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Saints playing for playoff bye against Giants

The New Orleans Saints are looking for a little time off before starting the playoffs.

The New York Giants want the opposite — to avoid time off and make the playoffs.

The Giants (7-7) and Saints (9-5) will have much at stake at Giants Stadium on Sunday in what will be the final home game for retiring New York halfback Tiki Barber.

The feel-good Saints have already won the NFC South title and they could clinch a first-round bye with a win and a loss by Dallas to Philadelphia on Monday night.

New York, which started the season 6-2, is currently tied with Atlanta for the NFC’s second wild-card berth. The Giants have the tiebreaker with the Falcons, but there is a way they can win their final two games and miss the playoffs.

“Given what the NFC has been like, I can’t say anything is the last chance,” said the 31-year-old Barber, who is retiring at the height of his career. “We have our backs against the wall, clearly. Sitting at .500 we are still in the playoffs right now, but things have to happen. Most importantly, we have to win.”

The mood of both teams shows how much things have changed over the past year.

The last time the Saints came here to play the Giants, they were another victim of Hurricane Katrina. The killer storm forced them to play a “home” game at Giants Stadium in September in what would be a disastrous 2005 season. New York posted a 27-10 “road” win en route to capturing the NFC East.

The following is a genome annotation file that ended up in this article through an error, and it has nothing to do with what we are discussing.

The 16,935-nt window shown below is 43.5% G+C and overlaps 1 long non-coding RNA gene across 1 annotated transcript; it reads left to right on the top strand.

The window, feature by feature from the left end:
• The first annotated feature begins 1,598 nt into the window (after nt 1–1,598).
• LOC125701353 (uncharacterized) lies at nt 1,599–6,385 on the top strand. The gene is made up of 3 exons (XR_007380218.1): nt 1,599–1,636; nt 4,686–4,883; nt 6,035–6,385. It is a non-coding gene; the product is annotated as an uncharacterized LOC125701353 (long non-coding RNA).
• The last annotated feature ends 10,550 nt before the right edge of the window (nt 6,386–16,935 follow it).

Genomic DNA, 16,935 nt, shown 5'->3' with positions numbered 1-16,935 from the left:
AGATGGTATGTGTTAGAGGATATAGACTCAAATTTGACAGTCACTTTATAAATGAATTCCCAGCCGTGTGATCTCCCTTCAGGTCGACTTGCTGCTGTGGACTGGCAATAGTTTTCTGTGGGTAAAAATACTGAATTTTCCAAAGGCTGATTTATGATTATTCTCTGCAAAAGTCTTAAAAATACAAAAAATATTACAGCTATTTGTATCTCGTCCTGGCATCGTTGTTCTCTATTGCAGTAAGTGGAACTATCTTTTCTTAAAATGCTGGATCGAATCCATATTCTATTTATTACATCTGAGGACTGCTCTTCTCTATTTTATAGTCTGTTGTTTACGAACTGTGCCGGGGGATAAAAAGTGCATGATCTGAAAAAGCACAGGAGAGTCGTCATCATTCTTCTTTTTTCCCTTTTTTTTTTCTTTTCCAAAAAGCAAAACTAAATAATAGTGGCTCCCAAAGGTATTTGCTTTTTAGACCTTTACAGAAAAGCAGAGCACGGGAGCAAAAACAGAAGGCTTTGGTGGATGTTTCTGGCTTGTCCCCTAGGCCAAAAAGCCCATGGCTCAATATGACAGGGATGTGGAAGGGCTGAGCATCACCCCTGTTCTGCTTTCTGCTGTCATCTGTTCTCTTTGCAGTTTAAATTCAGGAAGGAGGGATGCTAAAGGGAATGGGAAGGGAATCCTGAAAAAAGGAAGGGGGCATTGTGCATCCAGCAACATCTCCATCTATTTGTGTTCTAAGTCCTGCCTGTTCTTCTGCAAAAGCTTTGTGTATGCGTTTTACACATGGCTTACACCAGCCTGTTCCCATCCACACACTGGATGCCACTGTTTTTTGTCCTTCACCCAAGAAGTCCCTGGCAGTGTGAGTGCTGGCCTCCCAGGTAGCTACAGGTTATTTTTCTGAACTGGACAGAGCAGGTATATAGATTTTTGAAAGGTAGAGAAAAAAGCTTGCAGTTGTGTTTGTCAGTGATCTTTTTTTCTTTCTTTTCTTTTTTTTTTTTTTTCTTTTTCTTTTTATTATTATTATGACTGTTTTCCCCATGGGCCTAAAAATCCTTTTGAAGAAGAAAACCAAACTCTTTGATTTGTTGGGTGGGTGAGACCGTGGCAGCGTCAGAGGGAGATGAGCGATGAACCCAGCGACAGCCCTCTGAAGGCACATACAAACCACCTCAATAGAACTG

The Saints are now part of the rebirth of New Orleans. They have gone from also-ran (3-13) to division champion under new coach Sean Payton and a potent lineup led by quarterback Drew Brees and rookie halfback Reggie Bush.

If there is a concern about them, it popped up last week in a 16-10 loss to the Redskins (5-9). That dropped New Orleans into a tie with Dallas (9-5) for the No. 2 seed in the conference. The Saints beat the Cowboys two weeks ago, so they hold the tiebreaker.

“That game was a little bit of a wakeup call,” said Brees, who has an NFL-leading 4,240 yards passing and an NFC-best 25 TD passes. “It showed us we have to tighten and try and get back our edge. It’s better that it happened now when we can still recover from it than happening in the when we couldn’t.”

After getting off to a surprisingly quick start this year, the Giants have found ways to lose the close games they won a year ago. Injuries to receiver Amani Toomer (knee) and 2005 Pro Bowl defensive ends Osi Umenyiora and Michael Strahan have played a big part in the slide.

Umenyiora returned to the lineup three weeks ago and Strahan appears ready to play this weekend for the first time since spraining a foot on Nov. 5. New York is 2-12 in the games he has missed over the past three seasons.

Linebacker Antonio Pierce can’t explain why New York isn’t making the plays this season.

“It’s one of those things where coach always says your stars have to be superstars and your superstars have to be Hall of Famers,” he said. “We’ve been trying to do that and it’s just not working out. The season is not over. Hopefully, there will be a week where we can get that type of performance out of a lot of guys.”

This will be a homecoming for Payton, who was Giants offensive coordinator from 2000 — the year they went to the Super Bowl — to 2002.